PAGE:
Step 9: The current orientation will not work as the larger new sensor will hit the steering box. Using a 34/" or 19mm socket/wrench, rotate the 45 degree fitting about 270 degrees clockwise, so the female threads point down, parallel to the steering box's input shaft (see next step for photo of orientation)

Step 10: Install the new sensor using a 9/16" open ended wrench. Connect the existing switch/sensor wire to the screw coming out of the extension wire:



Step 11. Replace any wiring or the like that was removed to gain access to the sensor. Start the engine, and verify that the gauge is reading plausibly. Check the sensor area for oil leaks. Hopefully your engine is healthy and you observe good pressure. If not, well... your engine may have seen better days (or the jumper wire isn't soldered correctly to the right places). In this case (4.0L), I saw the same behavior as the 3.0L that I originally modified.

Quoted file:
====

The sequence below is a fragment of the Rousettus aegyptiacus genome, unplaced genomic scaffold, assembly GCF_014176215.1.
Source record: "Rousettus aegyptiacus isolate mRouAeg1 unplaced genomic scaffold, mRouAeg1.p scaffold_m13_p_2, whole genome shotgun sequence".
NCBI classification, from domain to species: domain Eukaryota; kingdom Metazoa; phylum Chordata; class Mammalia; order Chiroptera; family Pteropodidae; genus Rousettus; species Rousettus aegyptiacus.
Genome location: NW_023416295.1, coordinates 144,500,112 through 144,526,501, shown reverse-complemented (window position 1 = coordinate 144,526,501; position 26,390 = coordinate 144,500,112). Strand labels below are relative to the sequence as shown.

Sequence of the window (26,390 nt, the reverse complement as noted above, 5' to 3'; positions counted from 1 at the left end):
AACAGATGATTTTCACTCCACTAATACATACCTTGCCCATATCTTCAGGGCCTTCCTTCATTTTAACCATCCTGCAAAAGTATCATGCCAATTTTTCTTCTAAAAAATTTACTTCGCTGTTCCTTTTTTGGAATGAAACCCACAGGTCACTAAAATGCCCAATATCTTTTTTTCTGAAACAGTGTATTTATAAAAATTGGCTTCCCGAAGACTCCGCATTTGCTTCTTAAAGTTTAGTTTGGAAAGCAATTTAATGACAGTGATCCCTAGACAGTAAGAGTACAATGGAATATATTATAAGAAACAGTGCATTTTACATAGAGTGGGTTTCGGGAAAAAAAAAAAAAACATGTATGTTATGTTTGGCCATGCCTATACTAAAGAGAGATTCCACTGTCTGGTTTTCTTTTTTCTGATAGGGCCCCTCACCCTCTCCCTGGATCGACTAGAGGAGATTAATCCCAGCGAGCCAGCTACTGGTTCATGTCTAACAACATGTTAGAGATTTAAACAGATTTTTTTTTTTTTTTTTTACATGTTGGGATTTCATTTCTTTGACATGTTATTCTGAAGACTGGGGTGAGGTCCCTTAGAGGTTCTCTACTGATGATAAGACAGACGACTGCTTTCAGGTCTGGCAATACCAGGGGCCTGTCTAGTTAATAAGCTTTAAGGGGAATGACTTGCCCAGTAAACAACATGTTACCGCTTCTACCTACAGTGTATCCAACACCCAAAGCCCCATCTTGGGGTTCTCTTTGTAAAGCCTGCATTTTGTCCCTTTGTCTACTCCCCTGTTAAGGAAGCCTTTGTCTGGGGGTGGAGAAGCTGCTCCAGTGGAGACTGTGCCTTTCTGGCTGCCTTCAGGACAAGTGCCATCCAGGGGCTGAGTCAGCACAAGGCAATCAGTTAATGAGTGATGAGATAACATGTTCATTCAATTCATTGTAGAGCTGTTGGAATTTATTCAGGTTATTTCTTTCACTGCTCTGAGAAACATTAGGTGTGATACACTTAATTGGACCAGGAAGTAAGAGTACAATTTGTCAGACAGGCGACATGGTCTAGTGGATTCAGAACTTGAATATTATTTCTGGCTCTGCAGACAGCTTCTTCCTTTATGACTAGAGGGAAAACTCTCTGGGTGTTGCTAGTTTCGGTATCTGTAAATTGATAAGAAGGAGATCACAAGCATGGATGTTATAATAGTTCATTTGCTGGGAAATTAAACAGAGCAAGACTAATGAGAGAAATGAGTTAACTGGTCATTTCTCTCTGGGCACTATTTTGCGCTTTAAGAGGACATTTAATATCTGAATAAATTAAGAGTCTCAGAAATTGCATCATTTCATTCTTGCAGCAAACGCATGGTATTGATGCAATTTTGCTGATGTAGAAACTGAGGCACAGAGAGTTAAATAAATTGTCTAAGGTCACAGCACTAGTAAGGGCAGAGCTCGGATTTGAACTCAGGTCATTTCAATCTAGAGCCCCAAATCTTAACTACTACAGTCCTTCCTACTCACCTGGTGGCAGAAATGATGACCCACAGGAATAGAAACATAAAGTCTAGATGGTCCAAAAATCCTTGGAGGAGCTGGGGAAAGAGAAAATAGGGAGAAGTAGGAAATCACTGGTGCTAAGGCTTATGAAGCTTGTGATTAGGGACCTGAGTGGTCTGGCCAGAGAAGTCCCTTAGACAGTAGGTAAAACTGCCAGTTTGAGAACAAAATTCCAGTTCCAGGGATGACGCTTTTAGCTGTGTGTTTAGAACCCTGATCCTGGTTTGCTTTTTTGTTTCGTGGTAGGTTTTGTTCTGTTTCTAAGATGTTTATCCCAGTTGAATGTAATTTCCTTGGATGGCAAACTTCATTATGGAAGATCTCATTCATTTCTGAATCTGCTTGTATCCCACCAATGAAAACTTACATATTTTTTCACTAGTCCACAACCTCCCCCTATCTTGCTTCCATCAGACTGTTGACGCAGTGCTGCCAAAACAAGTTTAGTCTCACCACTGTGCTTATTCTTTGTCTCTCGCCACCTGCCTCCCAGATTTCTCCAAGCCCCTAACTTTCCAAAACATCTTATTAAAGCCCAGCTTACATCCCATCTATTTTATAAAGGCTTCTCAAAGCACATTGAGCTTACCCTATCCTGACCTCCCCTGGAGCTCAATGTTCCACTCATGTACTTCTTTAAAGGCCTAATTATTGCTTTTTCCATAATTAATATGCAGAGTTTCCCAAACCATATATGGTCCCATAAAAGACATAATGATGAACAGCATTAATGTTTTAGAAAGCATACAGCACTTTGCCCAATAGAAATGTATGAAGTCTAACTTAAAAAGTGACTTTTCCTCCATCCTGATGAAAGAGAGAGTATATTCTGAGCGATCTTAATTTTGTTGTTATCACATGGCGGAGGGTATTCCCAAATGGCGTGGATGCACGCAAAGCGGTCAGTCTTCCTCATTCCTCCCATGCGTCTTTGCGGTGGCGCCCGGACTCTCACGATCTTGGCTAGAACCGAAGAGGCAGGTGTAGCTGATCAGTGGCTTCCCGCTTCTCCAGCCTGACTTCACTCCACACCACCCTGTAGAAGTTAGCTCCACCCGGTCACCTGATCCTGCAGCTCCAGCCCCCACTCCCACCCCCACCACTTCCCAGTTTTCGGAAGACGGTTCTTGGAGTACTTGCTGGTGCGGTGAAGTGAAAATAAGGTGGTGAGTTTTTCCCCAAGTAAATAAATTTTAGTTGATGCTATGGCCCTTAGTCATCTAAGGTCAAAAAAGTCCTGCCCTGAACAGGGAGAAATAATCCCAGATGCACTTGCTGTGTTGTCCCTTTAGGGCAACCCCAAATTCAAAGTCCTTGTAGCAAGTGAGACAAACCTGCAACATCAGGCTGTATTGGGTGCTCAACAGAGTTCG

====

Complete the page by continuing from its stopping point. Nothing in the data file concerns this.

Note- anything more than a tiny twitch (barely noticeable) is NOT normal and indicates a faulty sensor. If this happens, either swap the sensor or verify with a mechanical gauge.

Step 9. Enjoy having an oil pressure gauge that actually works as a gauge. If you ever give/sell the truck away, be sure to have this modification noted somewhere, for the sake of the next owner.

---

I know my extension wire looks like ****. I was using the 20 gauge wire I had a bunch of as the extension was an afterthought (I actually had to drive it with the new sensor unplugged to run to the store to get the 10-32 hardware, whoops!). At some point I may re-make it with better wire in the right length with heat shrink and brass hardware. But for now, this will work to get me by.

And before anybody asks, no I haven't done the 2.3 or 2.5L yet, but based on what little I've read and seen, the sensor is in a somewhat easier location to access (rear of the block, near the cylinder head IIRC).